I have a bunch of non-rechargeable batteries I've kept in stock & haven't used almost at all (almost fresh off the packaging). Like all tools/equipment I have, I expect them to last me as long as I live. Because I typically opt for my rechargeable batteries anyways.

Therefore my non-rechargeables can last. That is, if it weren't for self-discharge...

So I have this idea of "Battery Maintainers" (just because the name "battery conditioners" is already taken).

The idea is this:

Mint fresh batteries are typically a little above the advertised voltage (nominal voltage). These fresh batteries will then be connected to a power supply that is exactly this nominal voltage, with the supply's cathode going to each batteries' anode via a diode.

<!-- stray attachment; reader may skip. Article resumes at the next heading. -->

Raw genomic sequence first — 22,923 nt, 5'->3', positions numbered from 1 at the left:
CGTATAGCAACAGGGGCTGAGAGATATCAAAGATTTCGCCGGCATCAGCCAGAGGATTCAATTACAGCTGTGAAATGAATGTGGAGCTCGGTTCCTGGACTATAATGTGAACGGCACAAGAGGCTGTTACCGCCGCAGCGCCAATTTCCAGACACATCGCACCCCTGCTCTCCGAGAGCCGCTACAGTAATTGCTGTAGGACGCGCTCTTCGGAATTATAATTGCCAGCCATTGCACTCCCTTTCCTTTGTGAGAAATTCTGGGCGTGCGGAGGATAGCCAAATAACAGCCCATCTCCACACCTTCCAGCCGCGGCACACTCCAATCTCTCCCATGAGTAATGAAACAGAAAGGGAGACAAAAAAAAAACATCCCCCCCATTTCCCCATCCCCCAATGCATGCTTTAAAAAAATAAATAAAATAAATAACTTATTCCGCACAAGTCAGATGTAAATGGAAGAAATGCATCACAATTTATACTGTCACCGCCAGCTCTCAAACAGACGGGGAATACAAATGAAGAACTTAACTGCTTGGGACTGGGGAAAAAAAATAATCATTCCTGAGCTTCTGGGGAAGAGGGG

Because of the individual diode, the batteries with slightly higher voltage won't go on to charge the lower voltaged batteries. If the battery still has not fallen to nominal, then no harm done. If a battery leaks & start to smidge be lower than nominal value, very, very low current will go flow through the diode as small signal regime (< 0.7V, silicon diode), charging it back up very gently.

There are rechargeable alkalines, but whether in general non-rechargeable (carbon-zinc & alkaline) chemistries allows for a "smidge" of charging is something I don't know for sure.

Would this work as a battery storage solution?

  • 1
    \$\begingroup\$ That’s exactly how our residential chemist did back when I worked for a company making battery charges to his alkaline batteries when not in use to maintain them from self-discharge. I find them too cheap and widely available to bother. \$\endgroup\$
    – winny
    Dec 18, 2022 at 13:12


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